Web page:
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Scattered thoughts from an ALDS-clinching win

The Red Sox are going to be one of four teams left at the end.

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Division Series - Tampa Bay Rays v Boston Red Sox - Game Four Photo by Maddie Meyer/Getty Images

The Red Sox are going to the ALCS. Boston walked off both of their home games in this series, with Kiké Hernández doing the job on Monday with a sacrifice fly, and they are now going to the American League Championship Series. Let’s go with some postgame scattered thoughts, eh?

  • Just like we did yesterday, we have to start with the hero. This time around it was the aforementioned Hernández, whose walk-off on Monday was just the cap to a phenomenal all-around series. Earlier in the day I had written that Nick Pivetta was the no-doubt series MVP for the team. I still stand by that because I believe he contributed to three wins — it could have been four if not for the Eduardo Rodriguez performance I’ll get to in a minute — despite only pitching in two, but if I’m being honest with myself I’m probably being stubborn. Hernández went 9-20 in the last three games of this series, driving in six and hitting five extra-base hits. The ALDS MVP doesn’t actually exist so it’s not really worth arguing who it was, and Hernández was phenomenal whatever you want to call him.
  • The bullpen (and by extension, Alex Cora) blowing the lead was stressful at the time, and is still annoying even knowing they win because it canceled out the performance from Eduardo Rodriguez. The southpaw has gotten a lot of criticism this year, some fair, some not, and certainly got a whole lot after his last game. Many, myself included, weren’t really sure he could be trusted again in this series. In fairness, even Cora didn’t plan on starting him, but circumstances made it necessary and Rodriguez stepped up. He was perfect for three innings, giving his team time to jump out to a 5-0 lead, and only allowed one run on the game. All on three days rest. Rodriguez is still immensely frustrating, but he’s a battler, especially coming back from last year.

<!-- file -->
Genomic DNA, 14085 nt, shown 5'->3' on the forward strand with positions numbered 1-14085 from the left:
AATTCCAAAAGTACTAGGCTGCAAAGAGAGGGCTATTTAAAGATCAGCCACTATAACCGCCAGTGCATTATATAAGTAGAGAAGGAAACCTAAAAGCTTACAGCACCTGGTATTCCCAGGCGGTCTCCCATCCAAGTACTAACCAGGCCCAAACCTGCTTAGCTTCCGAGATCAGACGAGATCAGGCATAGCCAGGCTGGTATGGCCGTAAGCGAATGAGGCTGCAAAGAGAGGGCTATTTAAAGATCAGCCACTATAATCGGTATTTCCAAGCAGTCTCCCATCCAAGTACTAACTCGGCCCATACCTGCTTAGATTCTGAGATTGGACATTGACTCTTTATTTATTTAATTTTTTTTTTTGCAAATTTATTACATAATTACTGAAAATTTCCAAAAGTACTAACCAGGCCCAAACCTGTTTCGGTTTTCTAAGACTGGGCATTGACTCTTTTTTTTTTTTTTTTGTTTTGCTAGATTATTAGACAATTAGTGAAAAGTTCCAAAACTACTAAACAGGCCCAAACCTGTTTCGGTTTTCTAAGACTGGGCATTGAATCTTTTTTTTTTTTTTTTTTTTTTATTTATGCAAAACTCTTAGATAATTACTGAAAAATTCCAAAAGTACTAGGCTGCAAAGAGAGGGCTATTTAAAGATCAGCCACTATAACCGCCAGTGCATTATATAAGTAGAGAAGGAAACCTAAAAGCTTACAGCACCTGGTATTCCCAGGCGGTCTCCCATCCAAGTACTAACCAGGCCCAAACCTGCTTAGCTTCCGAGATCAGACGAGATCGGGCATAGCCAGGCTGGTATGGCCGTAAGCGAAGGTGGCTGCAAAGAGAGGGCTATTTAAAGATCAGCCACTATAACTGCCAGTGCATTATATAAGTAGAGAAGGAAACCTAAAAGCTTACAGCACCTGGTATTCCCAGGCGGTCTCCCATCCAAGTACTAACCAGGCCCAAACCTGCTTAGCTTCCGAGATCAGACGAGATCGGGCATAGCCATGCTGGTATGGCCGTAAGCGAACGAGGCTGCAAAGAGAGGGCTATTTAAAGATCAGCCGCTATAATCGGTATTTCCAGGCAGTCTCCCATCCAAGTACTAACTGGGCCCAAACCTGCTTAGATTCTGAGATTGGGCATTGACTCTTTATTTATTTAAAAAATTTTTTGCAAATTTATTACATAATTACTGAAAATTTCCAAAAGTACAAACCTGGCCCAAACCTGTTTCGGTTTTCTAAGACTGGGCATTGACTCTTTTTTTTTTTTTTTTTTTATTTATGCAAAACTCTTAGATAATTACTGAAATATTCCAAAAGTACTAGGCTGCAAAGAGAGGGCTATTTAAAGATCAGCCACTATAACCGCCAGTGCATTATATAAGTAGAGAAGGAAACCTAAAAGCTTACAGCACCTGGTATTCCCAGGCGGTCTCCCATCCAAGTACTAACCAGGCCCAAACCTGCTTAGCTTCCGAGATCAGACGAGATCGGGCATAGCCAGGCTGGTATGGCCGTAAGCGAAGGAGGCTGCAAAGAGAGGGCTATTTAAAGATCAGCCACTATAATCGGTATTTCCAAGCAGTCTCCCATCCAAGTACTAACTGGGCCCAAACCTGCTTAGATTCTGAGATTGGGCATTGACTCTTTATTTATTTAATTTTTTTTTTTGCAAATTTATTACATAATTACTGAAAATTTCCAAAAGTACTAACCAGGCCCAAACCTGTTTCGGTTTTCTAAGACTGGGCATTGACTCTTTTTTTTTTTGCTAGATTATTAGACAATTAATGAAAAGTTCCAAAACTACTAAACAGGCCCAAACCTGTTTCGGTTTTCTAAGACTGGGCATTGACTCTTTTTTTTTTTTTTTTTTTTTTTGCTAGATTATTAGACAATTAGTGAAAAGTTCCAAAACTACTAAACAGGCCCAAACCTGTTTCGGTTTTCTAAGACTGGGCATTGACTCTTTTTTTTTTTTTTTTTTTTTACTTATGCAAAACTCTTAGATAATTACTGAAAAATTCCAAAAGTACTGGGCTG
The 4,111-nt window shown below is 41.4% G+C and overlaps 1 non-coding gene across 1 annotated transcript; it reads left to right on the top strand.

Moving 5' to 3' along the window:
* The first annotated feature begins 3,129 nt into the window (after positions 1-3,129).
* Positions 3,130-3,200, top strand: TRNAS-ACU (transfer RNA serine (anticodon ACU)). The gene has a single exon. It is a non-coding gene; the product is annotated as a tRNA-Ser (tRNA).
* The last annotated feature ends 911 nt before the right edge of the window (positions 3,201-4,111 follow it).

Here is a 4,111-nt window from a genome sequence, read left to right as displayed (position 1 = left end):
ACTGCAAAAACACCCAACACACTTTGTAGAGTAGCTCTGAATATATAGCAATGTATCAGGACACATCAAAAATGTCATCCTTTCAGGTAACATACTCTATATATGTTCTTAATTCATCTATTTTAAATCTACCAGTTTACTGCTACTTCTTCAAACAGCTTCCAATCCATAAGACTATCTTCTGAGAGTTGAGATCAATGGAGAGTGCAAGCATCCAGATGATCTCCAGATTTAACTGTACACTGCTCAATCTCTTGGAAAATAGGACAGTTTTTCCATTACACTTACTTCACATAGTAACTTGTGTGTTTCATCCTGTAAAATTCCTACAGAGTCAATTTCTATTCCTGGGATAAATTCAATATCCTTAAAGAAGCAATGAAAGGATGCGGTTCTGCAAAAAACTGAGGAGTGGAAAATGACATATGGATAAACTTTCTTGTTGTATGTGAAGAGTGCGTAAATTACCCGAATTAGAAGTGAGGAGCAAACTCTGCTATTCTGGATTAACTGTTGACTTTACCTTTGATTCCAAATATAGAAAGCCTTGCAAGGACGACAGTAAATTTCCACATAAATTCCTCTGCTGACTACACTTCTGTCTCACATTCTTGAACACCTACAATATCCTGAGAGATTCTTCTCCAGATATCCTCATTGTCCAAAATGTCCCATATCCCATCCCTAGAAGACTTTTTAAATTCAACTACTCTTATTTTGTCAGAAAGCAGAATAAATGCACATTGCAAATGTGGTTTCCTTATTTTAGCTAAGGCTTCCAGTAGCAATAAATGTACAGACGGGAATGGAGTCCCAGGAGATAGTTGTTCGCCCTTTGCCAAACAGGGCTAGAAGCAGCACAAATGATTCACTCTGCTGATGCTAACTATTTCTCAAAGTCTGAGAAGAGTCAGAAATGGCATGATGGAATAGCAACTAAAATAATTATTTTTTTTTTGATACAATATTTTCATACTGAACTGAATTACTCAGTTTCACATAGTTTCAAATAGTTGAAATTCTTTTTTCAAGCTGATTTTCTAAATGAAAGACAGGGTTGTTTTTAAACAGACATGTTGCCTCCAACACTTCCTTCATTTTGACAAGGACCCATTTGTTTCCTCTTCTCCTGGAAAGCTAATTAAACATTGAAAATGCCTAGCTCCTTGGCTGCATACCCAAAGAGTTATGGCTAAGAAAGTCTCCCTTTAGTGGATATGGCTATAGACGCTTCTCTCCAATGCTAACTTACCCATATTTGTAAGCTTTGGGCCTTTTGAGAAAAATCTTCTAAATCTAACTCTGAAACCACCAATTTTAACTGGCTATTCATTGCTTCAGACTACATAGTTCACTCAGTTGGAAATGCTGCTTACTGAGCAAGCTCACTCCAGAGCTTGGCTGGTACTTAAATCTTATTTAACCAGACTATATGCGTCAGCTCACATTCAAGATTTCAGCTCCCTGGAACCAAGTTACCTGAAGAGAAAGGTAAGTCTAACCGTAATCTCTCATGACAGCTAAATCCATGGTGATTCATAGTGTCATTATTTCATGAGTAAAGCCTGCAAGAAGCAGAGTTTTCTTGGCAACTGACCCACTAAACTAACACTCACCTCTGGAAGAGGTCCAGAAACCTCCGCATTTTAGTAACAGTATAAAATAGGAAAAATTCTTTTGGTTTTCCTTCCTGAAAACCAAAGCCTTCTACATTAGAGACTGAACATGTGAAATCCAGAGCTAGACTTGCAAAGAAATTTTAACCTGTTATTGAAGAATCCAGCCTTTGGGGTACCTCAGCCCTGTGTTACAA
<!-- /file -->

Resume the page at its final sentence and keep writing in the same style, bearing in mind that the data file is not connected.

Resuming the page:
• Also good: Garrett Whitlock. I’m going to get to the way he’s being managed in a second, but I think it’s important that we at least talk about the good first, because Whitlock’s dominance should not be the afterthought to when he’s used. Not only did he come in with the go-ahead run in scoring position with nobody out and the heart of the order, but he retired those three — Wander Franco, Brandon Lowe, and Nelson Cruz — in order and then got three more in the ninth, all in 15 pitches. What he’s done this year is absolutely incredible.
Tampa Bay Rays Vs. Boston Red Sox at Fenway Park Photo by Barry Chin/The Boston Globe via Getty Images
  • And so here’s my rant. Whitlock not being in the game until after it was tied in each of the final two games was inexcusable. It didn’t seem too complicated as to how to handle that eighth inning. Josh Taylor looked good in the seventh and only threw 10 pitches. Tampa Bay had due up: Mike Zunino, Kevin Kiermaier, and then the top of the Rays order starting with Randy Arozarena. The move should have been to stick with Taylor to face Zunino, who is a righty and has some power, but also strikes out a ton. You can take that risk with a two-run lead. Then Kiermaier comes up, and if he stays in Taylor faces him. If they pinch hit, you turn to Whitlock, who’s coming in for the next batter either way. If Arozarena’s spot hadn’t come up until fourth it would have been a different story, but the three-batter rule puts them in a position where Ryan Brasier had to face a key batter despite clearly not having it, and it could have been avoided. They won, so it feels wrong to be complaining like this, but Whitlock needs to be used more aggressively moving forward. In the wise words of Jesse Pinkman, he can’t keep on getting away with it.